Started in the Netherlands in 2013, De Correspondent wants to export its membership model to the United States. Will it fly? Served by a remarkable execution, its peculiar DNA will certainly help.
If De Correspondent were published in the United States, it would have more than one million paid-for readers, more than half The New York Times’ number. If it were in France, it would have 230,000 subscriptions, nearly twice that of Le Monde. In its home country, it has 60,000 paid-for members. Not bad for a four-year-old publication.
The Dutch news website’s achievement results from the near-perfect execution of a few key elements:
“We cover stories that tend to escape the mainstream media radar because they don’t fit neatly into the drama of the 24-hour news cycle. De Correspondent provides an antidote to the daily news grind — shifting the focus from the sensational to the foundational and from the attention-grabbing headline to the constructive insight. We refuse to speculate about the latest scare or breaking story, but work instead to uncover the underlying forces that shape our world.”
This philosophy is summed up in 12 principles:
- Redefinition of the concept of news: “An authors’ platform,” as the co-founder and editor-in-chief Rob Wijnberg, explained at the recent Online News Assocation conference in Washington. “Reporters are not organized by desks. They have their own beat, passions or obsessions” (a wink to Quartz).
- No soundbites stereotypes, and clichés; transparency in journalistic choices.
- Explicit and deliberate subjectivity, but no ideology, nor partisanship.
- “Constructive journalism,” as opposed to the media’s perennial cynical posture.
- Involvement of members in the journalistic process: DC’s founders’ theory is that there is a trove of untapped expertise among its readers, and the bonding of a clever membership mechanism is the best way to get value from such readers.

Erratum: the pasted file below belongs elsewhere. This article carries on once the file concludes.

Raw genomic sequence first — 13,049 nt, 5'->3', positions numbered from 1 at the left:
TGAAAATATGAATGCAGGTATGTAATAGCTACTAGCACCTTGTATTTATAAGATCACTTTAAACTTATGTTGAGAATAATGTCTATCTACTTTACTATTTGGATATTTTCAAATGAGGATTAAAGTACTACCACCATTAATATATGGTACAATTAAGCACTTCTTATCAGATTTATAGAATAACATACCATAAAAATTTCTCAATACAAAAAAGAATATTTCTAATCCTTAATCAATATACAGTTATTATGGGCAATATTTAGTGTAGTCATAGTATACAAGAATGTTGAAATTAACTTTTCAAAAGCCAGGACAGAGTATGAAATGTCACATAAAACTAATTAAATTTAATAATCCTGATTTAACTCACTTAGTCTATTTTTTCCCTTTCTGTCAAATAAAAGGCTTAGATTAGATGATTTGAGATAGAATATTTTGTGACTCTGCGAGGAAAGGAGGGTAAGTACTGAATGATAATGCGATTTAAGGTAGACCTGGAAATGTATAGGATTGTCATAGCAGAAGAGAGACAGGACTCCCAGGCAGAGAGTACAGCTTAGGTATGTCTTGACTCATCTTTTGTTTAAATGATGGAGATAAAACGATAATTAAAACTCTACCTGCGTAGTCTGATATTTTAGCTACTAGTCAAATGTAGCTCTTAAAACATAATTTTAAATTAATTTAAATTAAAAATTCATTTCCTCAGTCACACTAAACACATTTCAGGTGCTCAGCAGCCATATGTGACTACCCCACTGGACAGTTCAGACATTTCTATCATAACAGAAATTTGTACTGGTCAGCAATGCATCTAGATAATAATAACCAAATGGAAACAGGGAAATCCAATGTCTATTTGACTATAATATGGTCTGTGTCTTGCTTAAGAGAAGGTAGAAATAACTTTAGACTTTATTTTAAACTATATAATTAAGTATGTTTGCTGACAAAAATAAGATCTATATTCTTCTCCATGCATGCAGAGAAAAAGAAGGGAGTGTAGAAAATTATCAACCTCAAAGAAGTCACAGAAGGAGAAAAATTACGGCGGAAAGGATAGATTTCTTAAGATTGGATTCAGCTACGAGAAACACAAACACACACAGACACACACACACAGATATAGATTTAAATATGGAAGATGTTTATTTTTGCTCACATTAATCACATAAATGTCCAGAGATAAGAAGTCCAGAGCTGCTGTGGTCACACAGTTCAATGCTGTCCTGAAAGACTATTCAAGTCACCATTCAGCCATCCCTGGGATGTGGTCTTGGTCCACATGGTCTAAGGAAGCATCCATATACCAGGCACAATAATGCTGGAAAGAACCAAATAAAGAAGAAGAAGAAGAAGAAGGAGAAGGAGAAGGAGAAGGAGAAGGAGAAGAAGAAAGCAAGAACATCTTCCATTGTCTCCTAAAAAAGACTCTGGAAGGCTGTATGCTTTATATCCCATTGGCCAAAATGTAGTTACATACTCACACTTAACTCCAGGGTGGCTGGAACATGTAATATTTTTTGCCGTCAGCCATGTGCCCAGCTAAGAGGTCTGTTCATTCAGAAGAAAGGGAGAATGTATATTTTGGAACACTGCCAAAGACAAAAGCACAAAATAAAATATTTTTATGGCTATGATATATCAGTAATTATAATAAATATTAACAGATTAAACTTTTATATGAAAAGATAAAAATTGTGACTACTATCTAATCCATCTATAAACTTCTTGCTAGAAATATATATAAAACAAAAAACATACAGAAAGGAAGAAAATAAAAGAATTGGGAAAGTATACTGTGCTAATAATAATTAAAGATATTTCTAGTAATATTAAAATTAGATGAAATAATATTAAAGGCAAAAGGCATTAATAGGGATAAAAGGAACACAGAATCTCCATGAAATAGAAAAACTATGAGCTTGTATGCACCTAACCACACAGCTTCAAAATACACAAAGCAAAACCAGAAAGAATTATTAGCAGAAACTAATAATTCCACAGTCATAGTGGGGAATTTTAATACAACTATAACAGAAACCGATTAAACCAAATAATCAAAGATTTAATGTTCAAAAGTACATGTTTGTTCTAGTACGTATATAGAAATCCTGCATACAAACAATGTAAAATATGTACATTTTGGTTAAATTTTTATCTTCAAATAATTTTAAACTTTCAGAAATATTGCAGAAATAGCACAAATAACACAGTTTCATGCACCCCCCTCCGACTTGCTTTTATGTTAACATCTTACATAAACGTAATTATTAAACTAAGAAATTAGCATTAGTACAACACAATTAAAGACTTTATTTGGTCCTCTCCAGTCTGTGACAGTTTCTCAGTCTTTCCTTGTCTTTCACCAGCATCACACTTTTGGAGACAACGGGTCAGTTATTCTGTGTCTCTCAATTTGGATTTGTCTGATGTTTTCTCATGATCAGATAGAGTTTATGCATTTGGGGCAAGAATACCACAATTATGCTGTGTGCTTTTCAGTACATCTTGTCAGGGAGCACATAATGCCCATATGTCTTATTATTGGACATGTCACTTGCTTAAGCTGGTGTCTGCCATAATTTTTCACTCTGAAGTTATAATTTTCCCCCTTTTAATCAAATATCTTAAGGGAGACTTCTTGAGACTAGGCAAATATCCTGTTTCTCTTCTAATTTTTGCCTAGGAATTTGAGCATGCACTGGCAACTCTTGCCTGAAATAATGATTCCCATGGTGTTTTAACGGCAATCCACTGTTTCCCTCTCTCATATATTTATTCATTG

- No ads (hence De Correspondent’s neat layout, which yields a distraction-free reading).
- No target groups: readers are individuals, not the atomic components of a marketing strategy.
- “Enduring relationship with readers/members” (more below).
- No profit maximization: “We spend what we earn, we reinvest our cash-flow in development and journalism”.
- Commitment to diversity; the biggest problem is Western newsrooms is the lack of diversity, especially social diversity.
- Respect of members’ privacy: no tracking, no data collection.
- “De Correspondent is ambitious in its ideals, yet modest in its claims.” Not completely sure what that means, but it looks cool to me.
Let’s give a closer look the point #8, the close relationship with the reader.
Each contributor to De Correspondent is required to have their own weekly newsletter. This further increases the tie between journalists and their followers. DC currently has 30 staffers’ newsletters. There is no escape from it: for journalists, dragging their feet on this interaction with readers is a big no-no at DC.